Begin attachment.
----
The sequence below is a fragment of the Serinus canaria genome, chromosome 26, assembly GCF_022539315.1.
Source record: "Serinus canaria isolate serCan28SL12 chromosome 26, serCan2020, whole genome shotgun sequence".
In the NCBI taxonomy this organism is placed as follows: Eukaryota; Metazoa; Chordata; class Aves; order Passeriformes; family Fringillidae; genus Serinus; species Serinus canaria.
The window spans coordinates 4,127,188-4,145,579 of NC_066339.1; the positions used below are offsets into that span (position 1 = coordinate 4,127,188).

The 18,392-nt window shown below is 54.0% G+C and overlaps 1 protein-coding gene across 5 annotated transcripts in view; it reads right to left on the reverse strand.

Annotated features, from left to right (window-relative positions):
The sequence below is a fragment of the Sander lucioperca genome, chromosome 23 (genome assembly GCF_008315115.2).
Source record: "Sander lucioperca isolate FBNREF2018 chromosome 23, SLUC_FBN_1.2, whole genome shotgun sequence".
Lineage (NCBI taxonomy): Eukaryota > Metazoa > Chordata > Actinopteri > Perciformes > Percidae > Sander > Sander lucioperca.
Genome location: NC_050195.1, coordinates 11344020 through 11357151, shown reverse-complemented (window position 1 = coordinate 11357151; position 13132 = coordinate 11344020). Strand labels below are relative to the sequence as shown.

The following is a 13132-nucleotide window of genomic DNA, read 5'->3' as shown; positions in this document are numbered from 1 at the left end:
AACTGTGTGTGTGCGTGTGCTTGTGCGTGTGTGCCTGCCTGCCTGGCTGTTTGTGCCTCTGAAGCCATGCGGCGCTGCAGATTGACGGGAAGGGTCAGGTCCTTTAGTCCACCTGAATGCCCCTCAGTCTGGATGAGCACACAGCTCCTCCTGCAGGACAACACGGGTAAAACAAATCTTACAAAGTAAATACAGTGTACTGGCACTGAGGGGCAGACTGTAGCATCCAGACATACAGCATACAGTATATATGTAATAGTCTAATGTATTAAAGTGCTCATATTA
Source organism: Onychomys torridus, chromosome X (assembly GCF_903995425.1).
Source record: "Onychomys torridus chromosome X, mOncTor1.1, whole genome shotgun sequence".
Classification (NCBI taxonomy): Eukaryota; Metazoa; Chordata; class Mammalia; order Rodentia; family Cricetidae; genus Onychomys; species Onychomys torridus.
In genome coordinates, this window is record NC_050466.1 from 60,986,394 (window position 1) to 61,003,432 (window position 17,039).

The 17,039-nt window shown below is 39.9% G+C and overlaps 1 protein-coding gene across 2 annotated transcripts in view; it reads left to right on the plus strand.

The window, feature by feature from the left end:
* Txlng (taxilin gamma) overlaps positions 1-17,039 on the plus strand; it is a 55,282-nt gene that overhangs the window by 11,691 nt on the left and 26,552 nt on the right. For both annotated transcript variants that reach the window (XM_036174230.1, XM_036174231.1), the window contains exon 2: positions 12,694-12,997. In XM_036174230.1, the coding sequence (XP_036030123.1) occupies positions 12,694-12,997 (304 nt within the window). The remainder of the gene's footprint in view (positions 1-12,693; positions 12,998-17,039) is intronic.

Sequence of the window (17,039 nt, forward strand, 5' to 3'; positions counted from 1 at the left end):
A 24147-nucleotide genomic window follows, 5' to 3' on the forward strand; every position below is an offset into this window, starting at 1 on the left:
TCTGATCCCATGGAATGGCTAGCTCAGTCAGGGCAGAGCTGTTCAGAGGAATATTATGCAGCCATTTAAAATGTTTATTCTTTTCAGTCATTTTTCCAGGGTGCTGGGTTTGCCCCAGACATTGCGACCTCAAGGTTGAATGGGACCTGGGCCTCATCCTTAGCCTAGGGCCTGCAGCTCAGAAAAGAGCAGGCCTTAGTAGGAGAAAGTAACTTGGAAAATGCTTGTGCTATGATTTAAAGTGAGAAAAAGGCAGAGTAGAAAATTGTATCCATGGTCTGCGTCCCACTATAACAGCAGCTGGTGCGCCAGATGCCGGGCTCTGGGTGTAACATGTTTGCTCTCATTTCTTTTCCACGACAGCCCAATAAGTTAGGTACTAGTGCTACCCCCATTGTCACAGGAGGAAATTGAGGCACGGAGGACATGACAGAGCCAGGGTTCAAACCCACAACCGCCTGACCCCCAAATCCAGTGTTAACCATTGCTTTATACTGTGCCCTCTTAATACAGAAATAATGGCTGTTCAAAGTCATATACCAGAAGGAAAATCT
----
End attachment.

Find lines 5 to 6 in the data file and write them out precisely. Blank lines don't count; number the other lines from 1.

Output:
The 18,392-nt window shown below is 54.0% G+C and overlaps 1 protein-coding gene across 5 annotated transcripts in view; it reads right to left on the reverse strand.

Annotated features, from left to right (window-relative positions):